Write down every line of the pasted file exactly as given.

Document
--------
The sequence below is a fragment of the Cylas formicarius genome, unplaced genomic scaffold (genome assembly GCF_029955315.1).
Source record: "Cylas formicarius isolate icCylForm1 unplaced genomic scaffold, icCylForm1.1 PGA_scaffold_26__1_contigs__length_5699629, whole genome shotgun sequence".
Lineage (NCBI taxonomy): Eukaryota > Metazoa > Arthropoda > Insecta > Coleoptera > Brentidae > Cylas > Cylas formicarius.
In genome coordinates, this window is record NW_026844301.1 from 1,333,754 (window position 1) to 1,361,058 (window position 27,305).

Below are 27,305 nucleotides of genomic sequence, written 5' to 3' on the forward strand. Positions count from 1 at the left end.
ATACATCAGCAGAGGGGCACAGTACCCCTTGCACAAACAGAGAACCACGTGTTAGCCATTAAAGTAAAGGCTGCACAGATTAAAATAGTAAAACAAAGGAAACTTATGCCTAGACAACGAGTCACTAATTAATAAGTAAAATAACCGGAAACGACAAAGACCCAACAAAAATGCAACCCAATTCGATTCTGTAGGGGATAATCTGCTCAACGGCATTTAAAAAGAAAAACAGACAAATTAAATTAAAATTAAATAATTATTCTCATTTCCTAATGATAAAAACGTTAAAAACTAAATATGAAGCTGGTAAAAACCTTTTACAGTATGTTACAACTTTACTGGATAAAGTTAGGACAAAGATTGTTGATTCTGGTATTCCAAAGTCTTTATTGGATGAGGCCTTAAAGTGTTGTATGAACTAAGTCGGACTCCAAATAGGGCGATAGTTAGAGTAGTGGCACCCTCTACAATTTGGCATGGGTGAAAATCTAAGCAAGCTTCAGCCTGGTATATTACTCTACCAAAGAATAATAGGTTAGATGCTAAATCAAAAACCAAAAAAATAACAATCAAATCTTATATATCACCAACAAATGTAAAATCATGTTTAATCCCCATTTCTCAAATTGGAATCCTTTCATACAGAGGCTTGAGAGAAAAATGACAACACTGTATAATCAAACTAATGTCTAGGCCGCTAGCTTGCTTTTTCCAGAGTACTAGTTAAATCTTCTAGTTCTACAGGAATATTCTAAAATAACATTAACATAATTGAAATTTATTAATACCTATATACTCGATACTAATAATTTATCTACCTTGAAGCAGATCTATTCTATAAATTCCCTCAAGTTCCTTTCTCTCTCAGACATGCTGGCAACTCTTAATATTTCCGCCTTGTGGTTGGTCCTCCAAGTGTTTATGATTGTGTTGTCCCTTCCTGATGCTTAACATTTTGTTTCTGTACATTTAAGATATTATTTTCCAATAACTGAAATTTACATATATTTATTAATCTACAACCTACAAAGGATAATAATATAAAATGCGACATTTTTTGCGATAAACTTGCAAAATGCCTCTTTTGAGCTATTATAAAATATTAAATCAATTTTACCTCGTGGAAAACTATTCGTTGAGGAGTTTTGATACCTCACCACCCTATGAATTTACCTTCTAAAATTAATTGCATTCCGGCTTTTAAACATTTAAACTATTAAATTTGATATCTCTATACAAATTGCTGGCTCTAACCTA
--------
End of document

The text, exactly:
The sequence below is a fragment of the Cylas formicarius genome, unplaced genomic scaffold (genome assembly GCF_029955315.1).
Source record: "Cylas formicarius isolate icCylForm1 unplaced genomic scaffold, icCylForm1.1 PGA_scaffold_26__1_contigs__length_5699629, whole genome shotgun sequence".
Lineage (NCBI taxonomy): Eukaryota > Metazoa > Arthropoda > Insecta > Coleoptera > Brentidae > Cylas > Cylas formicarius.
In genome coordinates, this window is record NW_026844301.1 from 1,333,754 (window position 1) to 1,361,058 (window position 27,305).

Below are 27,305 nucleotides of genomic sequence, written 5' to 3' on the forward strand. Positions count from 1 at the left end.
ATACATCAGCAGAGGGGCACAGTACCCCTTGCACAAACAGAGAACCACGTGTTAGCCATTAAAGTAAAGGCTGCACAGATTAAAATAGTAAAACAAAGGAAACTTATGCCTAGACAACGAGTCACTAATTAATAAGTAAAATAACCGGAAACGACAAAGACCCAACAAAAATGCAACCCAATTCGATTCTGTAGGGGATAATCTGCTCAACGGCATTTAAAAAGAAAAACAGACAAATTAAATTAAAATTAAATAATTATTCTCATTTCCTAATGATAAAAACGTTAAAAACTAAATATGAAGCTGGTAAAAACCTTTTACAGTATGTTACAACTTTACTGGATAAAGTTAGGACAAAGATTGTTGATTCTGGTATTCCAAAGTCTTTATTGGATGAGGCCTTAAAGTGTTGTATGAACTAAGTCGGACTCCAAATAGGGCGATAGTTAGAGTAGTGGCACCCTCTACAATTTGGCATGGGTGAAAATCTAAGCAAGCTTCAGCCTGGTATATTACTCTACCAAAGAATAATAGGTTAGATGCTAAATCAAAAACCAAAAAAATAACAATCAAATCTTATATATCACCAACAAATGTAAAATCATGTTTAATCCCCATTTCTCAAATTGGAATCCTTTCATACAGAGGCTTGAGAGAAAAATGACAACACTGTATAATCAAACTAATGTCTAGGCCGCTAGCTTGCTTTTTCCAGAGTACTAGTTAAATCTTCTAGTTCTACAGGAATATTCTAAAATAACATTAACATAATTGAAATTTATTAATACCTATATACTCGATACTAATAATTTATCTACCTTGAAGCAGATCTATTCTATAAATTCCCTCAAGTTCCTTTCTCTCTCAGACATGCTGGCAACTCTTAATATTTCCGCCTTGTGGTTGGTCCTCCAAGTGTTTATGATTGTGTTGTCCCTTCCTGATGCTTAACATTTTGTTTCTGTACATTTAAGATATTATTTTCCAATAACTGAAATTTACATATATTTATTAATCTACAACCTACAAAGGATAATAATATAAAATGCGACATTTTTTGCGATAAACTTGCAAAATGCCTCTTTTGAGCTATTATAAAATATTAAATCAATTTTACCTCGTGGAAAACTATTCGTTGAGGAGTTTTGATACCTCACCACCCTATGAATTTACCTTCTAAAATTAATTGCATTCCGGCTTTTAAACATTTAAACTATTAAATTTGATATCTCTATACAAATTGCTGGCTCTAACCTA